Mr. Howard : My right hon. Friends the Secretaries of State for the Environment and for Wales have considered carefully the responses to a consultation paper that we issued in December. They have concluded that the General Development Order 1988 should be amended to revert to 28 days permitted use of land for clay pigeon shooting. They propose to lay an amending order before the House today. In reaching their decision they have taken particular account of two arguments. First, the change from 28 to 14 days permitted use could result in less control and safety if shoots were to take place for 14 days on one piece of land and 14 days on another. Secondly, the Department has now concluded negotiations with the Clay Pigeon Shooting Association on a draft code of practice for clay pigeon shooting. This would apply to all clay pigeon shoots and would cover such matters as separation distances between shoots and noise sensitive premises, times of operation and sound reduction techniques. The draft code is now being issued for consultation. Subject to comments from consultees, when finalised it will be approved by my right hon. Friends under section 71 of the Control of Pollution Act 1974.
Mr. Trippier : Statutory invitations under the terms of schedule 32 of the Local Government, Planning and Land Act 1980, were issued today to Tyne and Wear Development Corporation and Sunderland borough council to prepare schemes with a view to designation as an enterprise zone of some 150 acres of land at Southwick Shipyard, Hylton Riverside, Castletown and Doxford Park. It is intended that the enterprise zone will last for 10 years from its designation. Copies of the invitations and maps showing the land specified are being placed in the Library of the House. The statutory procedures of consultation and then the hearing of representations will begin shortly.
Mr. Tony Banks : To ask the Secretary of State for the Environment what consideration he gives to the possible conflict of interests when making appointments to public bodies responsible to his Department.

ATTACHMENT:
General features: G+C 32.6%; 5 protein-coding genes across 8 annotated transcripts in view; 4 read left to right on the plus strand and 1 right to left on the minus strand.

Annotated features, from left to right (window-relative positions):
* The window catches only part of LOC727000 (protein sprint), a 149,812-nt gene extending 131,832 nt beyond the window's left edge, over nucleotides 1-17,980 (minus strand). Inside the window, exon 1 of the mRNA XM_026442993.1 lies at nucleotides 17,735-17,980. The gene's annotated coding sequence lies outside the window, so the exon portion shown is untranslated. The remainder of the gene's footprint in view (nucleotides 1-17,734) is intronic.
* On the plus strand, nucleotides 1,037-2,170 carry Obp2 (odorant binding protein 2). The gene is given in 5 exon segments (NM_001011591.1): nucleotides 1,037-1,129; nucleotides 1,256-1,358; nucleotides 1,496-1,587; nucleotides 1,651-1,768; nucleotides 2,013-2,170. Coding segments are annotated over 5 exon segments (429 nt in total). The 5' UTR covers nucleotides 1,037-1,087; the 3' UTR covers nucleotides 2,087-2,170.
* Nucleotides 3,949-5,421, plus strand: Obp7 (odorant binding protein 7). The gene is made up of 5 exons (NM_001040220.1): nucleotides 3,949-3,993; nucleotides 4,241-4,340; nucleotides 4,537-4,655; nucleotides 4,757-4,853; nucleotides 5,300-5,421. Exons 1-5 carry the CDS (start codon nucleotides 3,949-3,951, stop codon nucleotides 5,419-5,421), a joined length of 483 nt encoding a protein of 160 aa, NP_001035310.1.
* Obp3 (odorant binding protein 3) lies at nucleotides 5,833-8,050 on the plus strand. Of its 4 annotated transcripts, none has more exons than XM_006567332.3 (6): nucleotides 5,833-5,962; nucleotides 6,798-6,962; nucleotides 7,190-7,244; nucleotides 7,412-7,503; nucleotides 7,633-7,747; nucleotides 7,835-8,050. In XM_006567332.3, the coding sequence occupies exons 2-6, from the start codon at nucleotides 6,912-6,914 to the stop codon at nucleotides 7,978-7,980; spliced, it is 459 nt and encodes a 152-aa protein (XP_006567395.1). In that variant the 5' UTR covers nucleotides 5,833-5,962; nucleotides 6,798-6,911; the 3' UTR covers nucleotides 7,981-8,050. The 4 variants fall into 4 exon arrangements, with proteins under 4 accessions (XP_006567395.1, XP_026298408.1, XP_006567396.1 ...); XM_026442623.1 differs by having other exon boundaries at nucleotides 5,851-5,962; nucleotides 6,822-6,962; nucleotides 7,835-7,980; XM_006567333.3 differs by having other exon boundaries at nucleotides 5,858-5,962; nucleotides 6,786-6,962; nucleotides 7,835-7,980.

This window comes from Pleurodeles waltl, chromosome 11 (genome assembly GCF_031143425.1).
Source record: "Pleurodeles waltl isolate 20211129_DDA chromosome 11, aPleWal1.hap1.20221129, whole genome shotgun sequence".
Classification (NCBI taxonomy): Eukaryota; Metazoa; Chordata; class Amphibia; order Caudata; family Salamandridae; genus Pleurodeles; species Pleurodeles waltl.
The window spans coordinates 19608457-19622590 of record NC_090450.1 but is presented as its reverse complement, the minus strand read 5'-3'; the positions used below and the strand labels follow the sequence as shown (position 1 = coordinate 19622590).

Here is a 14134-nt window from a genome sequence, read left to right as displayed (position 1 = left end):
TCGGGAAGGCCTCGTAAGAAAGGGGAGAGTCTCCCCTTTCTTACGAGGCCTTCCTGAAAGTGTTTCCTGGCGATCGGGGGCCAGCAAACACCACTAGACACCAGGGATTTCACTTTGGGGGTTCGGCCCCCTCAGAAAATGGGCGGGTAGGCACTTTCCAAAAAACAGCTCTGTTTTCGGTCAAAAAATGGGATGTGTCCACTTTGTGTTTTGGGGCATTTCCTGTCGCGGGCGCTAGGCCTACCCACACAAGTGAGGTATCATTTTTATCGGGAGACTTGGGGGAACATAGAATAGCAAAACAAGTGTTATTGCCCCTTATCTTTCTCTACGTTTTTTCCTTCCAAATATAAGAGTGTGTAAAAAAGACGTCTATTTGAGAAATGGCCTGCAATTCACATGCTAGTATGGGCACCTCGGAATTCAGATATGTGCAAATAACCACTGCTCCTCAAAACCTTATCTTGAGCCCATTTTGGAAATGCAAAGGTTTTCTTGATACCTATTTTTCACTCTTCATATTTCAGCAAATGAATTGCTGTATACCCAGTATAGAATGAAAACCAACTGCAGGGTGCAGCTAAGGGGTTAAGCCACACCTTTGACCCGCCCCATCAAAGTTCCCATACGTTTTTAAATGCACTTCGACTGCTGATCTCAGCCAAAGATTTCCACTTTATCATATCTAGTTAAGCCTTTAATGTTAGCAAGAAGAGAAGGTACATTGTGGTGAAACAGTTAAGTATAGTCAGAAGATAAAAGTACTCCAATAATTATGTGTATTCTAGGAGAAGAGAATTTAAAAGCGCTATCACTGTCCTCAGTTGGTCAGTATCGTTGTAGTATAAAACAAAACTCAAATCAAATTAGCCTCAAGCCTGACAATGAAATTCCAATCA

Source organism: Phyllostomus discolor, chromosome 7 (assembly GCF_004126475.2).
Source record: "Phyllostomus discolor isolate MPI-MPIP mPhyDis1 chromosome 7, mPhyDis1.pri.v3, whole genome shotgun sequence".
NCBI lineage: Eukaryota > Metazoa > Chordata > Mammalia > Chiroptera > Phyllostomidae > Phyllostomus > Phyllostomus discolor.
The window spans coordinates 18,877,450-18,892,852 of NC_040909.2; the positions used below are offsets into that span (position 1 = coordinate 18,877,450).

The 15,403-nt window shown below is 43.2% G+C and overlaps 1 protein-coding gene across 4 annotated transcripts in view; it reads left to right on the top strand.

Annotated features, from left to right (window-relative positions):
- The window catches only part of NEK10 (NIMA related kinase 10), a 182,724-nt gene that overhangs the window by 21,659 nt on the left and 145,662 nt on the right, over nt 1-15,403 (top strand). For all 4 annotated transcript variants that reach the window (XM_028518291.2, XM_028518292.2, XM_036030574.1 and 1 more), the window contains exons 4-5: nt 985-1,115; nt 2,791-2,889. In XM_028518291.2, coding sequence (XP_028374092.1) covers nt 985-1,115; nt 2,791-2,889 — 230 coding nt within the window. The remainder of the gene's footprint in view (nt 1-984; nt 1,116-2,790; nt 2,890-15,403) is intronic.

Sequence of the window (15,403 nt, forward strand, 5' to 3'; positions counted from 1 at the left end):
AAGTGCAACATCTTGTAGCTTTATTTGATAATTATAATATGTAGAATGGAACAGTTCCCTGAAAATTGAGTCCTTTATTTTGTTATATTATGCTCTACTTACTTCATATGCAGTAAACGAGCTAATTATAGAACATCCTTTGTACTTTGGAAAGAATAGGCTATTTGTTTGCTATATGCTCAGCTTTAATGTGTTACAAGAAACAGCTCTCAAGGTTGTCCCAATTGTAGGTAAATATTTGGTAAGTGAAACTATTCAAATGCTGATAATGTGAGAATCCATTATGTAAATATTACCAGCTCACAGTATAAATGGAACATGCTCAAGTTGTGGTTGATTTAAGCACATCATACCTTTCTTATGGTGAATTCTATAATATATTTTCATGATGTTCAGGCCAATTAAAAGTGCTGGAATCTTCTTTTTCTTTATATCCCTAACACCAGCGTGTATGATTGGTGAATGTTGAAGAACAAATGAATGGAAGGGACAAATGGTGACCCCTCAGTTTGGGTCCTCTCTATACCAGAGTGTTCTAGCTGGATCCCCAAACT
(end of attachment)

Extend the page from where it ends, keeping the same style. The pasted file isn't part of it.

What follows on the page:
Mr. Ridley [holding answer 7 April 1989] : The question of possible conflicts of interest is always considered when appointments are being made. The Department generally follows the guidance for dealing with conflicts of interest
Column 402on the part of board members set out in the HMSO publication "Non Departmental Public Bodies--A Guide for Departments".
Dr. Cunningham : To ask the Secretary of State for the Environment when he expects to announce a decision in respect of (a) the Hythe (Kent) marina and (b) the implementation of the revocation procedure in respect of the irregular granting of ancient monument consent for the destruction of the eastern end of the Royal military canal.
(2) what information he has on the level of untreated and partly treated sewage pumped into the River Teign ;
(3) what steps he is taking to ensure that the River Teign is protected from pollution by sewage.
Mr. Moynihan [holding answer 6 April 1989] : Information is not held by the Department in a form which would allow the identification of discharges in any particular area. Details of all consents granted a water authority are, however, held on the register maintained by the water authority which may be inspected free of charge at all reasonable hours.